is a visiting scholar at AEI and director for AEI’s Center for Internet, Communications, and Technology Policy. Eisenach has served in senior positions at the Federal Trade Commission and the Office of Management and Budget. At AEI, he focuses on policies affecting the information technology sector, innovation, and entrepreneurship. Eisenach is also a senior vice president at NERA Economic Consulting and an adjunct professor at the George Mason University School of Law, where he teaches Regulated Industries. He writes on a wide range of issues, including industrial organization, communications policy and the Internet, government regulations, labor economics, and public finance. He has also taught at Harvard University’s Kennedy School of Government and at the Virginia Polytechnic Institute.

Stan Liebowitz
is the Ashbel Smith Professor and head of the University of Texas at Dallas’s Center for the Analysis of Property Rights and Innovation, one of the first think tanks to study intellectual property rights in the digital realm. He is a leading expert on copyright issues, beginning with a study for the Canadian Government on the impact of photocopying, portions of which were later published in the Journal of Political Economy and American Economic Review. In 2006, he served as president of the Society for Economic Research on Copyright Issues after providing its first keynote address in 2003. He has performed research on the economic impact of piracy, the strength of the copyright monopoly, and the rise of file-sharing and noncopyright issues such as network effects and path dependence. Liebowitz, who is listed in “Who’s Who in Economics” (Edward Elgar Pub, 2003), is the author of more than 60 academic articles, 5 books, and numerous nonacademic articles. He testified in the LimeWire case and his copyright research has been cited by the US Supreme Court.

Tom Palmer is the executive vice president for international programs at the Atlas Economic Research Foundation, where he coordinated operating programs in 14 languages for a global network of think tanks. He is also a senior fellow at the Cato Institute. He has published in law reviews on the morality, law, and economics of intellectual property. Palmer is the author of “Realizing Freedom: Libertarian Theory, History and Practice” (Cato Institute, 2014) and the editor of “The Morality of Capitalism: What Your Professors Won’t Tell You” (Jameson Books, 2011), “After the Welfare State: Politicians Stole Your Future, You Can Get It Back” (Jameson Books, 2012), “Why Liberty: Your Life, Your Choices, Your Future” (Jameson Books, 2013), and the forthcoming volume “Peace, Love, & Liberty.” His articles on politics and morality have been published in the Harvard Journal of Law and Public Policy, The Wall Street Journal, The New York Times, and The Washington Post, among others.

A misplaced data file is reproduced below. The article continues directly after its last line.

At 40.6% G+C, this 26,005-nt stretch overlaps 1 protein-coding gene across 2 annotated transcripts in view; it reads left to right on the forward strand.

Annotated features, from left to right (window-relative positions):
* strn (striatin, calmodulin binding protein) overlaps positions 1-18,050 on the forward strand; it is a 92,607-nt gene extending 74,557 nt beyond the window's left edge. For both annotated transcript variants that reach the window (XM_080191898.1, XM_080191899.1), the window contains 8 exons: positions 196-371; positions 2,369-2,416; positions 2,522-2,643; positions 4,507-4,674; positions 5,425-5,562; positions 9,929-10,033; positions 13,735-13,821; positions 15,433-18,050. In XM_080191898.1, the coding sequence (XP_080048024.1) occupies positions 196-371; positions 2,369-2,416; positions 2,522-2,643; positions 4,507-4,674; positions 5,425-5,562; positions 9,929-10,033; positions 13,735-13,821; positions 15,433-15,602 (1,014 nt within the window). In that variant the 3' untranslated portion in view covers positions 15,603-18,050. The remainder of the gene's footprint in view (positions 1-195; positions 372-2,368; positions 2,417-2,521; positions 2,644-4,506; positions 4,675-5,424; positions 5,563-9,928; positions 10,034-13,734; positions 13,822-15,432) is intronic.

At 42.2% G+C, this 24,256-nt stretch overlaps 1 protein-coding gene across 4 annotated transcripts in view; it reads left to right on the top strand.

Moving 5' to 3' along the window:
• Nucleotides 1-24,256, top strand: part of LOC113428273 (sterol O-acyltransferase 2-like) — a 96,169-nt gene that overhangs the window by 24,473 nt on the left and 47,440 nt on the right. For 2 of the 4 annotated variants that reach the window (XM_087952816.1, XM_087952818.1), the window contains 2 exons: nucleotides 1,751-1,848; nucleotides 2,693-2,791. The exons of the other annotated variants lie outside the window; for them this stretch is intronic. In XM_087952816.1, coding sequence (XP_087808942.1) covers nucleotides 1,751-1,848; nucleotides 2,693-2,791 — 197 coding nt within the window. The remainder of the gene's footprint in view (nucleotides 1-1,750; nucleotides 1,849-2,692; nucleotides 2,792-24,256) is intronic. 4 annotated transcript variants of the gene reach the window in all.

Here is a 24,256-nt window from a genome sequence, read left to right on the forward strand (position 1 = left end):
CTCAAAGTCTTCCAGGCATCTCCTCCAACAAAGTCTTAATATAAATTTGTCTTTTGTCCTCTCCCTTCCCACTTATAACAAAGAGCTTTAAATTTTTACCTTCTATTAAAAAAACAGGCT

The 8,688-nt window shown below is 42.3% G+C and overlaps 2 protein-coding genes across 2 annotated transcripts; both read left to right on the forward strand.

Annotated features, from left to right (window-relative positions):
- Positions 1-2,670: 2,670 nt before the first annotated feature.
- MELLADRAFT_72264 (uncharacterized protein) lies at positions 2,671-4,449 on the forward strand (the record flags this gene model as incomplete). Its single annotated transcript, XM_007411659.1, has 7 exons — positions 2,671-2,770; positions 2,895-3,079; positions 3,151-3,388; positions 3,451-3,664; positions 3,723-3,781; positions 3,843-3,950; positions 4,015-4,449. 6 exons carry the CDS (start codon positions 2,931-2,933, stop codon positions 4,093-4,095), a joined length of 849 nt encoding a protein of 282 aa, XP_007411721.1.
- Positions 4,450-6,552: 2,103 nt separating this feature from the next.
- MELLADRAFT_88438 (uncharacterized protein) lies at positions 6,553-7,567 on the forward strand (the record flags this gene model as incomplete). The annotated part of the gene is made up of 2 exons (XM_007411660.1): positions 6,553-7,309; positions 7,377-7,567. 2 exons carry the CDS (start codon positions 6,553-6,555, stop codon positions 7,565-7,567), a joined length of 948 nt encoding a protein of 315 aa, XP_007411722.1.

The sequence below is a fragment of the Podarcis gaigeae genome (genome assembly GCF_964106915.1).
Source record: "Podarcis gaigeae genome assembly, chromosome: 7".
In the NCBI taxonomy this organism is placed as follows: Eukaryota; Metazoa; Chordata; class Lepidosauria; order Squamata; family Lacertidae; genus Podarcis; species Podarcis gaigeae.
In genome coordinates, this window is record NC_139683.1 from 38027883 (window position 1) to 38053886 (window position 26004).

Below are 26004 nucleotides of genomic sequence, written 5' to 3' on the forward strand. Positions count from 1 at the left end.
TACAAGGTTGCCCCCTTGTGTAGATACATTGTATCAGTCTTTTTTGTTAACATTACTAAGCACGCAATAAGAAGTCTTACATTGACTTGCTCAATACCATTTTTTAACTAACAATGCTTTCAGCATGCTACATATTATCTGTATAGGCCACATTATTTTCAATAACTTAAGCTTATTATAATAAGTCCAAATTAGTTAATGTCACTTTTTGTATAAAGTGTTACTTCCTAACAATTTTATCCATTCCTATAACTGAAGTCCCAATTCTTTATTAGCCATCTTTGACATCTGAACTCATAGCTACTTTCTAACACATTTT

Mark Schultz is cofounder and codirector of academic programs at the Center for the Protection of Intellectual Property at George Mason University School of Law and serves as an associate professor of law at Southern Illinois University. He has taught, written, and lectured extensively on copyright, trade secrets, and global intellectual property law and policy in the US and abroad. He is currently working with the Organization for Economic Cooperation and Development to construct a groundbreaking global trade secret protection index. He recently testified before the US Congress on copyright law. Before joining academia, he practiced law for a decade, serving as outside general counsel to several tech startups and helping technology companies expand their businesses and commercialize their intellectual property in dozens of countries. He has been a distinguished visiting scholar at the University of Botswana, served as chair of the Federalist Society’s Intellectual Property Practice Group, chair of the Association of American Law Schools’ Section on Internet and Computer Law, and nongovernmental organization delegate to the World Intellectual Property Organization. He is currently chair of the academic advisory board of the Copyright Alliance.